A new bakkie, lots of information in short paragraphs.
What you need to know: I feel sorry for the Nissan Navara, don’t you? What used to be a big, powerful, albeit expensive bakkie is now mostly known for being the basis of the new Mercedes X-Class. And don’t people just go out of their way to tell you about it, as if nobody else knew, as if they’re imparting fresh gossip. Yawn.
Having spent a few days with this dark grey metallic press unit, I can certainly see why Merc decided to base their bakkie on this beast. As pick-ups go, this one is high up on my list for refinement and comfort, two things which most bakkies get terribly wrong. It feels sturdy yet sophisticated.
More facts: Every modern Navara is powered by this 2.3L turbo-diesel four pot with 140kW or 450Nm. You only get it in double-cab body form, six-speed manual or this seven-speed automatic gearbox. Towing capacity is 750kg, the ground clearance about 230mm, 1110 load capacity and the tank holds up to 80L of 50ppm.
The 4×4 system is selectable via a dashboard knob and includes low range as well as a rear differential lock. Nissan does not provide performance figures; but we do. Our best 0-100km/h run took 10.91 seconds with deactivated ESP and impressive rear wheel spin. One full-bore emergency stop from 100km/h took 3.08 seconds and 43.24 meters.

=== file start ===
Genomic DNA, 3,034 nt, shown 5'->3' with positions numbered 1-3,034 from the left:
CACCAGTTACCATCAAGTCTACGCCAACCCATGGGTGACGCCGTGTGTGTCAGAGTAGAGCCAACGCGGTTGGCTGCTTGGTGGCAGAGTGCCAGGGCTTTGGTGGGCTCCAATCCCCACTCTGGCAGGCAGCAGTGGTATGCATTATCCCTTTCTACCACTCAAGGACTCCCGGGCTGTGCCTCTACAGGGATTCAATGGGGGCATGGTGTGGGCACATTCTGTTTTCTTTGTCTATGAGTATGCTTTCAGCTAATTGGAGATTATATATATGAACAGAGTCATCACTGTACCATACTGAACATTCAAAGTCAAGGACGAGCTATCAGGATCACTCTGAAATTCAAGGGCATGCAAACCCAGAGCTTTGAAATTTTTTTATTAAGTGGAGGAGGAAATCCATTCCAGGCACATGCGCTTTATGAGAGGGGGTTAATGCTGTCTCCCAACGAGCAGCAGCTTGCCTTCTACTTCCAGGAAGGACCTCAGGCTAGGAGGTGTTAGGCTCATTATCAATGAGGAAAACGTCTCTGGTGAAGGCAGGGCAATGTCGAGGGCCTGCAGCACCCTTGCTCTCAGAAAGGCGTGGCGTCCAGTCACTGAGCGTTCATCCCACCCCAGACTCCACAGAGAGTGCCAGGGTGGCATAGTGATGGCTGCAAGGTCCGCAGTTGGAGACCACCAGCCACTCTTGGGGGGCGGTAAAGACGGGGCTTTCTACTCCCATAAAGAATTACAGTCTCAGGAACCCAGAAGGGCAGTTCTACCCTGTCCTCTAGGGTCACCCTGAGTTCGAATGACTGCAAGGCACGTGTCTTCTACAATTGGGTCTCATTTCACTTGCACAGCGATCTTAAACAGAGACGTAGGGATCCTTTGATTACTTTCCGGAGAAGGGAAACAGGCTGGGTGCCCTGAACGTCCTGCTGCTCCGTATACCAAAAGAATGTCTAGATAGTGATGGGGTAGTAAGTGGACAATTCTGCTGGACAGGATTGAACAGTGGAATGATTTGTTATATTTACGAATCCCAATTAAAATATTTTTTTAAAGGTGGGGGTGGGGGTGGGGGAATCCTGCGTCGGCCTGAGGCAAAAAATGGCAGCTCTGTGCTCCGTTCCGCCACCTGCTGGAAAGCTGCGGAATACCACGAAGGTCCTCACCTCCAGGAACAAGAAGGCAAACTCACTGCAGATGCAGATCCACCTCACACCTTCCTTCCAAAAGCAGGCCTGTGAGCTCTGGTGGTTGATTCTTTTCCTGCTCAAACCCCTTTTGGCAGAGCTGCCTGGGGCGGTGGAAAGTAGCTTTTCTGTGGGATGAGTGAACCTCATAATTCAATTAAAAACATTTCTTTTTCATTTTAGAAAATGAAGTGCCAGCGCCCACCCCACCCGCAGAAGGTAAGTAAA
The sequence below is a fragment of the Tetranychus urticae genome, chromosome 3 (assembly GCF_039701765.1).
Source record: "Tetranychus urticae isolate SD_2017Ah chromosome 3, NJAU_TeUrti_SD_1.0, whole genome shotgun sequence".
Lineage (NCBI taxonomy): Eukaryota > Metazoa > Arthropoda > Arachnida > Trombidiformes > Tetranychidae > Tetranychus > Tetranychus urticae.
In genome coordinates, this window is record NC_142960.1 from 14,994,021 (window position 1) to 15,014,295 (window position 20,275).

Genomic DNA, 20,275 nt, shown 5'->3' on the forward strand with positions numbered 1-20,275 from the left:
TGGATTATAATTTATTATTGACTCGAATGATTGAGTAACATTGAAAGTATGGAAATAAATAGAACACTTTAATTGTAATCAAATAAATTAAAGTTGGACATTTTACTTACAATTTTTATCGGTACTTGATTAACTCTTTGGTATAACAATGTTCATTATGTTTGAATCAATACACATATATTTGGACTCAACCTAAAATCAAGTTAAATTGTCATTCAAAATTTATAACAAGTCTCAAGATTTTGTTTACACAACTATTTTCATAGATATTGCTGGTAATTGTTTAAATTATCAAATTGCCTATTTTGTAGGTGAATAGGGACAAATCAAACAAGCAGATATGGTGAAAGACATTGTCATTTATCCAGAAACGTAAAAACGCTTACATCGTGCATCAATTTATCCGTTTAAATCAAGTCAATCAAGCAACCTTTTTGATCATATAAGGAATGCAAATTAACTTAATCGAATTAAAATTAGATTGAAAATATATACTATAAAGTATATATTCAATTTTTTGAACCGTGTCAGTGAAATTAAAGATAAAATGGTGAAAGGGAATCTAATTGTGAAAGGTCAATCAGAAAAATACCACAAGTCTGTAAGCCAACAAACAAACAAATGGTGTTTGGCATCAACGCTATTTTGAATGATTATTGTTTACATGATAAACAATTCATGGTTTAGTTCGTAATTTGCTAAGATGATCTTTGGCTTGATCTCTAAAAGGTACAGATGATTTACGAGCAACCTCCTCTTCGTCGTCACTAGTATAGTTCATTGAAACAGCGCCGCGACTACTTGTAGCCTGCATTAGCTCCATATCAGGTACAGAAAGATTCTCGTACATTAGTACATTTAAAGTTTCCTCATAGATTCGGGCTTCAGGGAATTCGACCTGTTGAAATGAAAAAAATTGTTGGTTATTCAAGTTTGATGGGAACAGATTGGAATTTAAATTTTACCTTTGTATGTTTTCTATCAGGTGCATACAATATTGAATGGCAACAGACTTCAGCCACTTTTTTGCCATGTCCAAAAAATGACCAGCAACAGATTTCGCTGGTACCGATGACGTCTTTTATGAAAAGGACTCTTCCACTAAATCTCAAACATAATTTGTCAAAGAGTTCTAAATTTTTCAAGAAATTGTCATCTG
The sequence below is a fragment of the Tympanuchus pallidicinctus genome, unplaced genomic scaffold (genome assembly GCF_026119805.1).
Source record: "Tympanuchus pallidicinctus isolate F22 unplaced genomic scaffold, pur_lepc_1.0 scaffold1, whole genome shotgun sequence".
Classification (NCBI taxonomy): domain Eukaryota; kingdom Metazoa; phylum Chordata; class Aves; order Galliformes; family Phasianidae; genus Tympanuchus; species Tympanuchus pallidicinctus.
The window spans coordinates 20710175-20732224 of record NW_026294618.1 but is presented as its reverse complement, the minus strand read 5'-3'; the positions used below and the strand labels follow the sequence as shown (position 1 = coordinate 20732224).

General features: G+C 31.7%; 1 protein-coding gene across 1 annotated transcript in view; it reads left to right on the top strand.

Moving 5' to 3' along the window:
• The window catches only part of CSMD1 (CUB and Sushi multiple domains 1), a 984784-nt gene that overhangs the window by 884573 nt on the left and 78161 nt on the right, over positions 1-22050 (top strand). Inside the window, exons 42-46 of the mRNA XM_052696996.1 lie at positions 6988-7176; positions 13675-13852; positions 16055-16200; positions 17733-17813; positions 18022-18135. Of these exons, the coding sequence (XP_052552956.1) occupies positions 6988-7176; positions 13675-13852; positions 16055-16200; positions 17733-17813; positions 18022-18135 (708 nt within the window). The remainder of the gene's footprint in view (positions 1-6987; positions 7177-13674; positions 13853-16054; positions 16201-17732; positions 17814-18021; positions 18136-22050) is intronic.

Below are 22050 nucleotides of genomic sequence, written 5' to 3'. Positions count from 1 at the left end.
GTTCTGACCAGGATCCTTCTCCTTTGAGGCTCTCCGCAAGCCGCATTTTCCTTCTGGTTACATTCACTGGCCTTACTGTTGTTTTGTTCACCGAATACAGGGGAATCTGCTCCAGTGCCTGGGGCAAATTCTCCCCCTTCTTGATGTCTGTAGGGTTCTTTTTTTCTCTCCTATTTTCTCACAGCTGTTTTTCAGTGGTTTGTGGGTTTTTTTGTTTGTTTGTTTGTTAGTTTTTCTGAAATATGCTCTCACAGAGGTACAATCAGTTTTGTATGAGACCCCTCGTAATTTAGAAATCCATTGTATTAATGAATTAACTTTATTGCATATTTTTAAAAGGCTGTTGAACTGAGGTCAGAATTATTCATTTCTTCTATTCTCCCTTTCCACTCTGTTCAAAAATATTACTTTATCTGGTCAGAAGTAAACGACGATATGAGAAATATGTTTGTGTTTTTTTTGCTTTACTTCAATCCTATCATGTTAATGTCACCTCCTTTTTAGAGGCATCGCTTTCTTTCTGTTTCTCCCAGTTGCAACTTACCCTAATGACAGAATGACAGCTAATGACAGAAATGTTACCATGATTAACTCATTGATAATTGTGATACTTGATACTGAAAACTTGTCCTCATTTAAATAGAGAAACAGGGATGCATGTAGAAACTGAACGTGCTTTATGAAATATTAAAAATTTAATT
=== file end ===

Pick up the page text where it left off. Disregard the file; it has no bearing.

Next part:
Where we went: Office parks, suburban roads, stables, a neighbouring town, the farm. This double cab adjusted to whatever environment we could find and even got the abundant approval of two discerning executives in my immediate family. The Navara’s image, gadgets, space and ride comfort impressed them the most.
Watch out for: Obviously, the 600-plus grand price tag of this model. The 4×2 is about 55k cheaper and manual knocks off another 20k. The more affordable “SE” derivates are priced below 500,000. If you’re not used to modern bakkies, this thing’s size might overwhelm you and your parking skills.
Why you’ll want one: Modern gadgets, power and safety in a big, car-like double-cab. The media system is a bit dated but worked well, while everyone loved the power sliding rear window. Also, you won’t see a new Navara on every street corner (cough, Hilux!) and Merc may struggle with initial X-Class stock so you may as well buy this at a considerable saving.
Every Navara is sold with a six-year/150,000km warranty and a three-year/90,000km service plan.
Engine: 2.3L i-4 turbo-diesel
Transmission: 7-speed automatic, selectable 4×4
Max. Power: 140kW
Max. Torque: 450Nm
Avg cons.: 7.0L/100km (claimed)
0-100km/h: 10.91 seconds
Top Speed: Claimed 180km/h
List Price: Starting at R611,500
0-10km/h: 0,59 seconds
0-20km/h: 1,29 seconds
0-30km/h: 1,91 seconds
0-40km/h: 2,74 seconds
0-50km/h: 3,71 seconds
0-60km/h: 4,86 seconds
0-70km/h: 6,06 seconds
0-80km/h: 7,41 seconds
0-90km/h: 9,16 seconds
0-100km/h: 10,91 seconds
0-110km/h: 12,97 seconds
0-120km/h: 15,44 seconds
0-130km/h: 18,71 seconds
0-140km/h: 22,33 seconds
0-100m: 7,59 seconds @ 81,15km/h
0-200m: 11,50 seconds @ 102,51km/h
0-300m: 15,38 seconds @ 116,16km/h
0-400m: 17,70 seconds @ 126,98km/h
100-0km/h: 3,08 seconds @ 43,24 meters (once-off)
0-10mph: 1,03 seconds
0-20mph: 2,08 seconds
0-30mph: 3,50 seconds
0-40mph: 5,39 seconds
0-50mph: 7,47 seconds
0-60mph: 10,28 seconds
0-70mph: 13,57 seconds
0-80mph: 18,29 seconds
Maximum acceleration G-force: 0,54G
1/4 mile: 17,76 seconds @ 79,02 mph
All data captured by Racelogic® Performance Box